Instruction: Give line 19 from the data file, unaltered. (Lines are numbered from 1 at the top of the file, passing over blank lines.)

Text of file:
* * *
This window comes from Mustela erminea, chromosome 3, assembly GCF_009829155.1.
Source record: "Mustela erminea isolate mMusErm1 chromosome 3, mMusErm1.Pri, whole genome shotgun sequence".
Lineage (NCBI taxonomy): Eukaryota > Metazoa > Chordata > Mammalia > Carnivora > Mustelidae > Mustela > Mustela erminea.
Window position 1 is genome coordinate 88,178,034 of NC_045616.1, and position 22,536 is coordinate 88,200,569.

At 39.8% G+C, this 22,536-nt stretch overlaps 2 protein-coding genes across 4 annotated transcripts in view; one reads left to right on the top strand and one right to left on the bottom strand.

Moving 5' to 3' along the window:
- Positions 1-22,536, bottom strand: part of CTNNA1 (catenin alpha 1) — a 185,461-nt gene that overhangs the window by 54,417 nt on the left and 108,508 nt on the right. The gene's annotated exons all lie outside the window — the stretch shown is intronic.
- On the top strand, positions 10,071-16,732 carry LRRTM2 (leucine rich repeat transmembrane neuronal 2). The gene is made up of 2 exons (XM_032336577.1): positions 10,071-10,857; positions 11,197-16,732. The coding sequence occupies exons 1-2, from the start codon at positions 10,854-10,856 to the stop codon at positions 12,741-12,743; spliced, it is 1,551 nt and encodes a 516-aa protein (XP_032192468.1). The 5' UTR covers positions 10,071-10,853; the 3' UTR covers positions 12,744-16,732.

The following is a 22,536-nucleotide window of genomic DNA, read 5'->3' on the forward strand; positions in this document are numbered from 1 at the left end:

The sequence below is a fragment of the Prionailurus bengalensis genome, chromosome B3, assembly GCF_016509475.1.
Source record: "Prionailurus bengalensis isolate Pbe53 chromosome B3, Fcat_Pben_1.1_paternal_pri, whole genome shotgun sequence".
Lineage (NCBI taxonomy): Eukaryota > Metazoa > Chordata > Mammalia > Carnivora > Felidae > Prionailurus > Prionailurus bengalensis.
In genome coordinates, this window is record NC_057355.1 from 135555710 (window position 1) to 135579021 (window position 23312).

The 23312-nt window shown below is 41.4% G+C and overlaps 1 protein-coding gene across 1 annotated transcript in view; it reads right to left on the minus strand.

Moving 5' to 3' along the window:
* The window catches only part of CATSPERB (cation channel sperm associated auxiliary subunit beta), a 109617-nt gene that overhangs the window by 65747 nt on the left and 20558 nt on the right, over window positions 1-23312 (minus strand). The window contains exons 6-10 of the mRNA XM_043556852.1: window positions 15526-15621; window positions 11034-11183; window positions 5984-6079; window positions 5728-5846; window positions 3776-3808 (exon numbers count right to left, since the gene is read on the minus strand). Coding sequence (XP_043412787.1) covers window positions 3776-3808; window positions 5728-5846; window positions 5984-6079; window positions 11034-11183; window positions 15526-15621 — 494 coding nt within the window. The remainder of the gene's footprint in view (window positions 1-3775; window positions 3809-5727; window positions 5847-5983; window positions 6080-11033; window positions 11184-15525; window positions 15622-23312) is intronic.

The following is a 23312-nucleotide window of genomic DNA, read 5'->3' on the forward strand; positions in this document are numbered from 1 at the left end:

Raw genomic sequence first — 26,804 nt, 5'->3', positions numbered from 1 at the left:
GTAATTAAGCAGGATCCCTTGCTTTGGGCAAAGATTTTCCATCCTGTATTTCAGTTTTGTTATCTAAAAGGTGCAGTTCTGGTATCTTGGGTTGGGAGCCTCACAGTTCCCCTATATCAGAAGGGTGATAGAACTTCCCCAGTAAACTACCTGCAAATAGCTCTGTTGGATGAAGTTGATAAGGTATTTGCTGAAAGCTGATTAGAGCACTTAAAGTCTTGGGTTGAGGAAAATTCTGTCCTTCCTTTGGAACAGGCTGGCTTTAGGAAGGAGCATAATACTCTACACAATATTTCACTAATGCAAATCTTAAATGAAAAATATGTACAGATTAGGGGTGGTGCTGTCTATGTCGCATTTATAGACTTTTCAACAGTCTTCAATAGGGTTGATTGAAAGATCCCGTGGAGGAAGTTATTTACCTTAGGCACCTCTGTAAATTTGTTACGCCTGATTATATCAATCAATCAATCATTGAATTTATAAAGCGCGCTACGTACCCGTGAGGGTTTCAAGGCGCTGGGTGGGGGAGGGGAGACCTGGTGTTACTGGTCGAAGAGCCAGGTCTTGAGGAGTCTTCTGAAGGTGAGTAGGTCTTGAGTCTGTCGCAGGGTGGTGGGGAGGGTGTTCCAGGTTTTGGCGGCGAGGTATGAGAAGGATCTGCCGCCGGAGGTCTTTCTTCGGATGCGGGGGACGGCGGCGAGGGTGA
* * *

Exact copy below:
GTAATTAAGCAGGATCCCTTGCTTTGGGCAAAGATTTTCCATCCTGTATTTCAGTTTTGTTATCTAAAAGGTGCAGTTCTGGTATCTTGGGTTGGGAGCCTCACAGTTCCCCTATATCAGAAGGGTGATAGAACTTCCCCAGTAAACTACCTGCAAATAGCTCTGTTGGATGAAGTTGATAAGGTATTTGCTGAAAGCTGATTAGAGCACTTAAAGTCTTGGGTTGAGGAAAATTCTGTCCTTCCTTTGGAACAGGCTGGCTTTAGGAAGGAGCATAATACTCTACACAATATTTCACTAATGCAAATCTTAAATGAAAAATATGTACAGATTAGGGGTGGTGCTGTCTATGTCGCATTTATAGACTTTTCAACAGTCTTCAATAGGGTTGATTGAAAGATCCCGTGGAGGAAGTTATTTACCTTAGGCACCTCTGTAAATTTGTTACGCCTGATTATATCAATCAATCAATCATTGAATTTATAAAGCGCGCTACGTACCCGTGAGGGTTTCAAGGCGCTGGGTGGGGGAGGGGAGACCTGGTGTTACTGGTCGAAGAGCCAGGTCTTGAGGAGTCTTCTGAAGGTGAGTAGGTCTTGAGTCTGTCGCAGGGTGGTGGGGAGGGTGTTCCAGGTTTTGGCGGCGAGGTATGAGAAGGATCTGCCGCCGGAGGTCTTTCTTCGGATGCGGGGGACGGCGGCGAGGGTGA